The Teacher-Scholar Model


By: Wendy Orrison
Head Field Hockey Coach

I attended the Teacher-Scholar Symposium that was hosted here at Washington and Lee the first part of the week.  I wasn’t sure how any of the information, panels, or keynote speakers would impact my world of coaching, but I was interested and it was right here on campus, so I decided to go. I’m teaching my first academic class this spring as well, a wellness course, and I thought perhaps I would gain some insight that may prove useful for that course.

What I discovered is that team sports are, in my mind, an amazing paradigm of the liberal arts model of education.  The symposium spent a fair amount of time discussing what it means to be a liberal arts institution and how we differ from institutions that are research intensive.   Expressions such as “create critical thinkers”, and “prepare students for a life of inquiry” were commonly used.  Field Hockey and other team sports force student-athletes to make on-the-fly decisions all of the time.  In field hockey, I have only one timeout to use over the entire length of a game, regulation and overtime.  That means that the athletes have to continually fix and change their game on their own.  They have to adjust to other teams, playing surfaces, officials, and their own teammates in high pressure situations.  I would argue that team sports lends to their education and more specifically to their ability to become excellent critical thinkers.  The average W&L athlete does think too! Don’t be misled into thinking that we play by instinct or guts alone.  I have yet to meet a W&L athlete who doesn’t think about the game in great detail.  I have learned that I must be prepared to tell my team why we are doing a certain drill or why I have changed a line up.  They want to know, not because they doubt me, or want to appear disrespectful but because they need to know.  It is a part of their fabric and typically they use the information well.

Another lesson that I took away from the Teacher-Scholar Symposium was that teachers should be scholars and that they should include their students in their research whenever possible.   How rewarding to hear this from top academics and administrators.  I learn more about field hockey and coaching every year.  As new or different assistants come in, as I attend conferences or read books, as I dabble in lessons on leadership, or when I listen to my athletes, I learn about the game.  I change something about our game or our tactics every year.  I feel that we are constantly learning as a group and that we remain open to change.  We tweak the defense, change our corners, focus on a different section of the game, or involve the captains in a slightly different way.  I would hope that if you asked any of the W&L field hockey players if their coach liked to learn and was open to learning they would immediately answer in the affirmative.  Just as I previously stated, I try to involve the athletes in the decision making process so that we all remain open to change and new ideas or strategies.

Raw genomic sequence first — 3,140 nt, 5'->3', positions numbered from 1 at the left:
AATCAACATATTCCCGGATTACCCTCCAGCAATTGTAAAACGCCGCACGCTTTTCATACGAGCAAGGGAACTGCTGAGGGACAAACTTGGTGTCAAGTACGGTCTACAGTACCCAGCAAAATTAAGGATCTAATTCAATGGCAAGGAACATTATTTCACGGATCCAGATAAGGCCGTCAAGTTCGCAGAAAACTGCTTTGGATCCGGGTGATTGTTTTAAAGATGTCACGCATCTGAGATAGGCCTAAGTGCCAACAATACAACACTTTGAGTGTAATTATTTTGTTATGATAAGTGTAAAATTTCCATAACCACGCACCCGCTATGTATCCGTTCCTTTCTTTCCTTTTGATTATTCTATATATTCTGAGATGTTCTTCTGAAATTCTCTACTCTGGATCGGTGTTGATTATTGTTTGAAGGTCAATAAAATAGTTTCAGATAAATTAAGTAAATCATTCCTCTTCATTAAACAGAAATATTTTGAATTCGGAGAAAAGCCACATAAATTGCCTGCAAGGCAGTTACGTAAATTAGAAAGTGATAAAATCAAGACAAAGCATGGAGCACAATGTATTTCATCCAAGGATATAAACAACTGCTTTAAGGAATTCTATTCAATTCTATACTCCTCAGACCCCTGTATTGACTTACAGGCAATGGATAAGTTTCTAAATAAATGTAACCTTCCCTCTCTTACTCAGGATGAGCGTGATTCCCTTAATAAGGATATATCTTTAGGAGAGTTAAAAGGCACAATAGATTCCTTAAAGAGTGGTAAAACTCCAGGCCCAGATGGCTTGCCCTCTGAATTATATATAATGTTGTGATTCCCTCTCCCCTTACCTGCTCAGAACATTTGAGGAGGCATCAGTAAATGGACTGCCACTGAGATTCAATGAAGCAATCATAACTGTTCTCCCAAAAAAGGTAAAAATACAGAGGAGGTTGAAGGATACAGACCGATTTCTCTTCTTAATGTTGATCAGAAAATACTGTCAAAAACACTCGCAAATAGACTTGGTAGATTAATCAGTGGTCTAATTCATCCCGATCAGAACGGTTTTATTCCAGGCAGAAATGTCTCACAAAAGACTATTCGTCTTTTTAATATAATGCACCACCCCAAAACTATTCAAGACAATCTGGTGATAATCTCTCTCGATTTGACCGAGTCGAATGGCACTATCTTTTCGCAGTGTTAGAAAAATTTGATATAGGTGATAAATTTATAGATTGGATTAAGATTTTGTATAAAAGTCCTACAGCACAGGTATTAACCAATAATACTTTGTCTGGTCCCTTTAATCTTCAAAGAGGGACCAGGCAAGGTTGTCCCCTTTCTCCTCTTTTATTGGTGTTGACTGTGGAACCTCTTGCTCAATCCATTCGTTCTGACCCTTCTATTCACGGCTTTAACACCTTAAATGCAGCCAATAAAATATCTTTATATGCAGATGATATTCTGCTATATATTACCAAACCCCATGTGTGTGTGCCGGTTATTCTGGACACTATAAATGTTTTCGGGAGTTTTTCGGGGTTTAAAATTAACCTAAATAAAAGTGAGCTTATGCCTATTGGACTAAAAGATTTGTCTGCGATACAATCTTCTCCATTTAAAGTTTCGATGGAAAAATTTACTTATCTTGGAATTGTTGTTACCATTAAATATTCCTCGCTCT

I left the conference confident that athletics is a living laboratory, promoting lifelong scholarship and that student-athletes gain invaluable education that enhances their liberal arts education.

Let’s go Generals-Beat the Burg!!


One Response to “The Teacher-Scholar Model”

  1. Jan Says:

    So great to hear your thoughts – it was affirming to hear your perspective after attending the symposium. I am in complete agreement with you about athletics and the liberal arts mission. Thanks for all you do!

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